Monday, April 12, 2010

Student poetry conferences

"Mrs. Kissner, look at my poem!"

Me: "Uhhh...."

For a long time, I was tongue-tied when students brought me their poems. I just didn't know what to say. Like many teachers, I was worried that my comments would somehow stifle their creativity. I didn't want to be the mean teacher who ruined a student's love of poetry.

But a lame, non-specific "Great job!" doesn't work very well, either. What about the poem is great? The fact that the child was able to put some words on the page? The fact that the student spent five minutes engaged on a task? If I don't know what was "good" about a student's piece of writing, chances are the student doesn't know either.

The fact is, I know that the students in my room are capable of writing poetry--pretty good poetry, in fact. In order to improve my commenting, I needed to think about what I like about poetry. I've found that the textbook Sound and Sense is a great reference. When I am about to teach poetry, I pull this book down from the shelf and reread snatches of it here and there. (As a matter of fact, my original copy bears the stains of many meals, as I will often prop it on the counter and read it while I cook.)

As I read students' poems and talk about them, I usually keep these questions in mind.

What is the main point of the poem?
Often, some kids will start out by writing poems with nonsensical rhymes: "Bubbles, bubbles, like to fly,/ Bubbles, bubbles, in the sky./Now I pop./Goodbye!" These writers think that the rhyming is the essence of poetry. For these writers, lots of hands-on, concrete experiences will help them attune their senses and get them writing about what they really see, instead of what they think they should write. In the past few weeks, I've had good luck with writing about tadpoles and bubbles.

Often, the conversation about an empty rhyming poem will include these questions:
-Tell me about your rhyming words. Why did you choose them?
-What are you telling the reader?
-What are you saying that the reader doesn't already know?
-Try observing ______ again. Write down all of the words that come to mind.

How does the poem look?
Young writers often jump into writing poetry by writing every idea that comes to mind. Their poems go from margin to margin, looking more like a paragraph than a poem. For these writers, it helps to have some copies of poems in different forms reproduced and readily at hand. (I really like the poems in Pieces by Anna Grossnickle Hines.)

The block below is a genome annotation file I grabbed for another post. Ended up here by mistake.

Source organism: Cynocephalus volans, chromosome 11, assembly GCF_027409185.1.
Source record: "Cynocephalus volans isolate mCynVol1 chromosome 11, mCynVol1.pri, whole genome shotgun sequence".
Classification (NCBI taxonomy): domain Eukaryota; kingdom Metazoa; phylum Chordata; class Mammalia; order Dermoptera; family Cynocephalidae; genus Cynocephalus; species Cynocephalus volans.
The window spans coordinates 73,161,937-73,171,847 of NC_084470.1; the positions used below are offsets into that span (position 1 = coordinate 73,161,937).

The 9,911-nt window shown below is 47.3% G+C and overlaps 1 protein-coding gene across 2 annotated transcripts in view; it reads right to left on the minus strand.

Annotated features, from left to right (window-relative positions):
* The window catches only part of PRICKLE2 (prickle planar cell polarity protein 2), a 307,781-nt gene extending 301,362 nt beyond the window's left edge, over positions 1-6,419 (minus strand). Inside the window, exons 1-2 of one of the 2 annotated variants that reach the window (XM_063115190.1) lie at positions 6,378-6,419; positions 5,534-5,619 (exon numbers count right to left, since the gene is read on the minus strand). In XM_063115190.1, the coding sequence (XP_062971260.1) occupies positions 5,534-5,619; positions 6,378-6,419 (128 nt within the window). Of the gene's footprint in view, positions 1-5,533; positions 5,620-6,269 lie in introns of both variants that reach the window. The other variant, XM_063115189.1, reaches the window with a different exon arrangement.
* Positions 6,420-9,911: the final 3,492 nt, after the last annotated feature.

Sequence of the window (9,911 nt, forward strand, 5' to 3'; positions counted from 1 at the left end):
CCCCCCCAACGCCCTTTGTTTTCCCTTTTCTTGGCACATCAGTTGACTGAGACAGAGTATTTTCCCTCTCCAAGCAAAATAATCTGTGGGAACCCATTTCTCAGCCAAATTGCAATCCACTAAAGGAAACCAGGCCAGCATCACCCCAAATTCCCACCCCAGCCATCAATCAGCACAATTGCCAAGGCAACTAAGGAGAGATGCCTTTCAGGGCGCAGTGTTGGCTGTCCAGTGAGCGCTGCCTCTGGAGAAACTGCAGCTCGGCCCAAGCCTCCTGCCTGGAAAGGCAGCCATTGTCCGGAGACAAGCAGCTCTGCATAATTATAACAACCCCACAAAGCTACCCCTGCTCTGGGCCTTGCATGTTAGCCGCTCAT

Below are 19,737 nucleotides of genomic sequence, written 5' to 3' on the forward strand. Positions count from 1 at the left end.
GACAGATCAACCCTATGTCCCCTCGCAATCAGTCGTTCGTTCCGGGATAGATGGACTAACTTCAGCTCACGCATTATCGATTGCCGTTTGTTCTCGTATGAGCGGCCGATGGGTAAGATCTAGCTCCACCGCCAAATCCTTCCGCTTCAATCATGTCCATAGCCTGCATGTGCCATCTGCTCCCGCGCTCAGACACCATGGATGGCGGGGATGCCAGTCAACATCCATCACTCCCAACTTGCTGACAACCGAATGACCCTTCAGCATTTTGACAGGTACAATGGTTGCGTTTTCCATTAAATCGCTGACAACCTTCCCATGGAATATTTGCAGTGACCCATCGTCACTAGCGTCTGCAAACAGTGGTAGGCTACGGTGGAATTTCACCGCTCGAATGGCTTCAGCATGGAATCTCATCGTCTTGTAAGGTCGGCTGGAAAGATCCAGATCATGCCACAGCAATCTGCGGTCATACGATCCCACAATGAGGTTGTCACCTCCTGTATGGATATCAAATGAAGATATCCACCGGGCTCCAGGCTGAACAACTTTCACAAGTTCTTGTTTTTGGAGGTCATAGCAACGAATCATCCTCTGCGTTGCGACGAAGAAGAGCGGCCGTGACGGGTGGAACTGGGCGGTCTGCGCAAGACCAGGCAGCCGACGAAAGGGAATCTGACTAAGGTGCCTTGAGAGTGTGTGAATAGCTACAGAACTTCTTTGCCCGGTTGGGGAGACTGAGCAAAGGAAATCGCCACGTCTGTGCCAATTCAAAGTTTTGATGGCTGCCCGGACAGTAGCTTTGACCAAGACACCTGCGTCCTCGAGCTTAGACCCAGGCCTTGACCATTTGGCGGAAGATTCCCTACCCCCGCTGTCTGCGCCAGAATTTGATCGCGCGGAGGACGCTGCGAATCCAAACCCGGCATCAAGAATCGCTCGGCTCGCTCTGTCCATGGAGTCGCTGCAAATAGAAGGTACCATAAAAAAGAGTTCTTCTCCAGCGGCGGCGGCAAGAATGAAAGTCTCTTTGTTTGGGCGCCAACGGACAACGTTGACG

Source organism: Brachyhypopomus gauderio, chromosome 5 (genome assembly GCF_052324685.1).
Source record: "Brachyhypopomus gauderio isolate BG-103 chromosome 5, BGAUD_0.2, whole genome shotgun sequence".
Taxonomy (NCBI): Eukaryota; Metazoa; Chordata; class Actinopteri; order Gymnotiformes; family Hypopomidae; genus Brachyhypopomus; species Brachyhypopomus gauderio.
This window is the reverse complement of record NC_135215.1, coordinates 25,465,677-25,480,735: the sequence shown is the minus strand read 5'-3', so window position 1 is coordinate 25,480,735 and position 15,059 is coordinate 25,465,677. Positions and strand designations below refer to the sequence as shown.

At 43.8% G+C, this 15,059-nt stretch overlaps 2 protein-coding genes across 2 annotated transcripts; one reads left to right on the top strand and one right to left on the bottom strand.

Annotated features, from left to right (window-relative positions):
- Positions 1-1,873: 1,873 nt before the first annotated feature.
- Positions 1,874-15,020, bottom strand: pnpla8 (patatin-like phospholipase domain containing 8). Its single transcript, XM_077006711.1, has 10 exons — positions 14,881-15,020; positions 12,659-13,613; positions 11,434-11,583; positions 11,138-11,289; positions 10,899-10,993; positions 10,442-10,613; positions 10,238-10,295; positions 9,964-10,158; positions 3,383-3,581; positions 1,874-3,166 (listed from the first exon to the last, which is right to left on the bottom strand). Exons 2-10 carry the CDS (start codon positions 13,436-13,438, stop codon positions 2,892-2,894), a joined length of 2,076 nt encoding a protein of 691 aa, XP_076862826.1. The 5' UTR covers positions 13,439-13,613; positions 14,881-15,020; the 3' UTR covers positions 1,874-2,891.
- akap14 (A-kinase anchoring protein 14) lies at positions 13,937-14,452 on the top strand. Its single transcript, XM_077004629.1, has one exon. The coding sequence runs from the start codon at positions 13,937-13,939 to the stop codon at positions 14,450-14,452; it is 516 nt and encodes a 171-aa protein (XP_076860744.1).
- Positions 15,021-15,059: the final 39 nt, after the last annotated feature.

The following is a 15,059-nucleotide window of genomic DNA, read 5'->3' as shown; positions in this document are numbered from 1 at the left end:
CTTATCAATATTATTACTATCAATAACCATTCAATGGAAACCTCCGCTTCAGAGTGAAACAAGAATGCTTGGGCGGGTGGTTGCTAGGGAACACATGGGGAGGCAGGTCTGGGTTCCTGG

-How is your poem different from this one?
-What can you do to make this look more like a poem?
-Which words should go on lines together? Which ones should be apart?

Which parts are the strongest?
Many poems are of varying quality--there are parts that are strong, and there are parts that are not as strong. I've taken to circling the really great parts. "I love this image/idea/personification," I tell the student. "How could you make the rest of the poem just as strong?"

Today, one student was writing about a bubble popping. She ended her poem, "I pop. Goodbye!!:)"

I said, "Do you think the bubble would be so happy about popping?"
She went back to her seat, thought for awhile, and added a word: "I pop. Sigh. Goodbye."
I said, "What a great change! Just one little word gave the whole line a different feeling."

-Which part of the poem do you like best? What do you think your readers will like best?
-How can you make the middle part stronger?

Often, it's the ending that trails off into nothingness. Students have an idea of how long the poem needs to be, and they write empty words to fill up space. For these students, I'll say, "I think that there's a place where the poem needs to end. Can you find it?" I said this twice today, and each time the student knew exactly where the poem should have ended.

-Do you think there is a better ending?
-How can you leave the reader with a really strong thought?
-I think your ending needs work. What can you do to make it better?

Is it consistent?
I love that my students are playing around with speaker. They are using different speakers in their poems, adding dialogue, showing different points of view. But sometimes they are so excited that they lose their focus. Today, I read several poems that abruptly changed speaker midway through. These changes were distracting and confusing to the reader.
-Who is the speaker in your poem? Is it the same the whole way through?
-How can you show the different voices in your poem? (One student cleverly thought to use different colors of marker--it worked! What a great solution.)
-How is the first part different from the second part?
-Where do you think a writer might get confused?

Well, it was a rushed morning, filled with lots of ideas and writing (and bubbles!), but it was productive. With some strong comments, I could guide my students toward writing even better poems.

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